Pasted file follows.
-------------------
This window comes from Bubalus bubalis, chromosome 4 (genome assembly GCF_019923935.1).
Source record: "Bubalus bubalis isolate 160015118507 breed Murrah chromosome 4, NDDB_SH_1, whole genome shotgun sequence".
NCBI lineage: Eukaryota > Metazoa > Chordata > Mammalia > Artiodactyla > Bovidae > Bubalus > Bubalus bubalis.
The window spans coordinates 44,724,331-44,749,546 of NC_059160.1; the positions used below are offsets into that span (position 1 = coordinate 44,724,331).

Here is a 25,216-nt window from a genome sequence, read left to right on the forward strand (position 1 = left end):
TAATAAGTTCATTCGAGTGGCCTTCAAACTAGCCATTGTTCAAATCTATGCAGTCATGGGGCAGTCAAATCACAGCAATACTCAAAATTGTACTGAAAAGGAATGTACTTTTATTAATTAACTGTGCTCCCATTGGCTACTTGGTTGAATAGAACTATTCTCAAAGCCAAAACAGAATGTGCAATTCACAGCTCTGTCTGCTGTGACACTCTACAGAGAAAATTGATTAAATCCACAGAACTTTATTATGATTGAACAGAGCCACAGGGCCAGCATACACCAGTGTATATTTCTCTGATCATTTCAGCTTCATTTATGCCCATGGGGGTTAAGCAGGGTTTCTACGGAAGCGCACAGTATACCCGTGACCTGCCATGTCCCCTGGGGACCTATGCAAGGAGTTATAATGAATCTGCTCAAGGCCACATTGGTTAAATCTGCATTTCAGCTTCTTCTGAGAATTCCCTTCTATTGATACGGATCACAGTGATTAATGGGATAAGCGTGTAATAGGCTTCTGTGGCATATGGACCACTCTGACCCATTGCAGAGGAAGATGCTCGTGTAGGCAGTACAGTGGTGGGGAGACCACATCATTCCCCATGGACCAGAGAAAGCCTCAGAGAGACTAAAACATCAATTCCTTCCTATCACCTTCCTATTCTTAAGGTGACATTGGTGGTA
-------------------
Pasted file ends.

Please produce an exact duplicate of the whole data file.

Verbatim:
This window comes from Bubalus bubalis, chromosome 4 (genome assembly GCF_019923935.1).
Source record: "Bubalus bubalis isolate 160015118507 breed Murrah chromosome 4, NDDB_SH_1, whole genome shotgun sequence".
NCBI lineage: Eukaryota > Metazoa > Chordata > Mammalia > Artiodactyla > Bovidae > Bubalus > Bubalus bubalis.
The window spans coordinates 44,724,331-44,749,546 of NC_059160.1; the positions used below are offsets into that span (position 1 = coordinate 44,724,331).

Here is a 25,216-nt window from a genome sequence, read left to right on the forward strand (position 1 = left end):
TAATAAGTTCATTCGAGTGGCCTTCAAACTAGCCATTGTTCAAATCTATGCAGTCATGGGGCAGTCAAATCACAGCAATACTCAAAATTGTACTGAAAAGGAATGTACTTTTATTAATTAACTGTGCTCCCATTGGCTACTTGGTTGAATAGAACTATTCTCAAAGCCAAAACAGAATGTGCAATTCACAGCTCTGTCTGCTGTGACACTCTACAGAGAAAATTGATTAAATCCACAGAACTTTATTATGATTGAACAGAGCCACAGGGCCAGCATACACCAGTGTATATTTCTCTGATCATTTCAGCTTCATTTATGCCCATGGGGGTTAAGCAGGGTTTCTACGGAAGCGCACAGTATACCCGTGACCTGCCATGTCCCCTGGGGACCTATGCAAGGAGTTATAATGAATCTGCTCAAGGCCACATTGGTTAAATCTGCATTTCAGCTTCTTCTGAGAATTCCCTTCTATTGATACGGATCACAGTGATTAATGGGATAAGCGTGTAATAGGCTTCTGTGGCATATGGACCACTCTGACCCATTGCAGAGGAAGATGCTCGTGTAGGCAGTACAGTGGTGGGGAGACCACATCATTCCCCATGGACCAGAGAAAGCCTCAGAGAGACTAAAACATCAATTCCTTCCTATCACCTTCCTATTCTTAAGGTGACATTGGTGGTA